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Monthly tips to improve the business and practice of members of The Society for the Advancement of Consulting, LLC - Issue #42: March, 2007

advance this profession as an individual

How do you advance this profession as an individual member of it?

  1. Never overlook ethical lapses. If your client or a colleague is engaged in inappropriate behavior, call them on it. Report colleagues to trade associations if they are members, such as SAC, IMC, SHRM, etc.
  2. Protect everyone's intellectual property. Let others know if people are using proprietary assets which are not in the public domain. When someone informed me a woman had used my material in her handouts without permission, further investigation showed that she had copied several of my web site pages and used them as her own.
  3. Focus on improving our image with prospects and clients. Branding is essential if we are to demonstrate that investments in top consultants create strong ROI. Our individual and collective materials and collateral should reflect that.
  4. Engage in self-development. This is like oxygen for a solo practitioner. There aren't all that many options available. Find developmental activities that create life-long learning and improvement.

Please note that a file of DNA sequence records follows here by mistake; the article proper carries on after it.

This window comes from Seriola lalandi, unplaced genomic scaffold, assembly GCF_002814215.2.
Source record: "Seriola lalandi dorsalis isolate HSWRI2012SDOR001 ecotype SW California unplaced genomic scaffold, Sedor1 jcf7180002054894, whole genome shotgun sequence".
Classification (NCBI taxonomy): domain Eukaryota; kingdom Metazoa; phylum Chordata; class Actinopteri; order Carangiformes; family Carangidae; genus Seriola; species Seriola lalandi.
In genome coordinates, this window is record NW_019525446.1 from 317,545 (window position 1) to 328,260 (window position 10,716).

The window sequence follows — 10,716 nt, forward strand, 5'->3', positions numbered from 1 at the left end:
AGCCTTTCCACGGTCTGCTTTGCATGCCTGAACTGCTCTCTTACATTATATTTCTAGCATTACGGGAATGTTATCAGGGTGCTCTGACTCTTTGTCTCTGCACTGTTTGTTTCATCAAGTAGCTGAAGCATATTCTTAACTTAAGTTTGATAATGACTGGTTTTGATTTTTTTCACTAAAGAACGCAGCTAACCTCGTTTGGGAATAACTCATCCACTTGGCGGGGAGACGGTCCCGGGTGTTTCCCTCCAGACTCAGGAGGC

5. Think from the outside-in. That is, don't focus so much on methodology improvements (there is little new under the sun), but rather on more dramatic results for clients by utilizing methodology in ways that suit the environment, technology, economy, and society.
  6. Don't act like a vendor, act like a partner. Do not bill by the hour, compromise on fees, agree to approaches you know are inferior, or behave like a subordinate.
  7. Avoid faddism. Leave the buzzwords, hokey approaches, and academic approach du jour to the training and human resource departments. No organization has ever improved progress toward strategic goals through "right brain/left brain thinking" or "stewardship."
  8. Eschew the invalid. Most test instruments are not valid, are supported only by propaganda, and are intended merely as additional revenue streams for consultants. They cheat your client and hurt your repute. You don't need them. If you need what they promise, then find validated instruments and people licensed to administer them.
  9. Remember that character trumps celebrity. Appearing on Oprah is great visibility, but all it usually does is sell a few more books. Buyers more often say, "Get me that consultant who did such a great job for us a year ago…."
  10. Engage in it. I continue to make free appearances at consulting chapter meetings all over the country. I want to contribute what I can but also learn what I can, and be in the midst of the profession. Just because you're solo doesn't mean you have to be a hermit.
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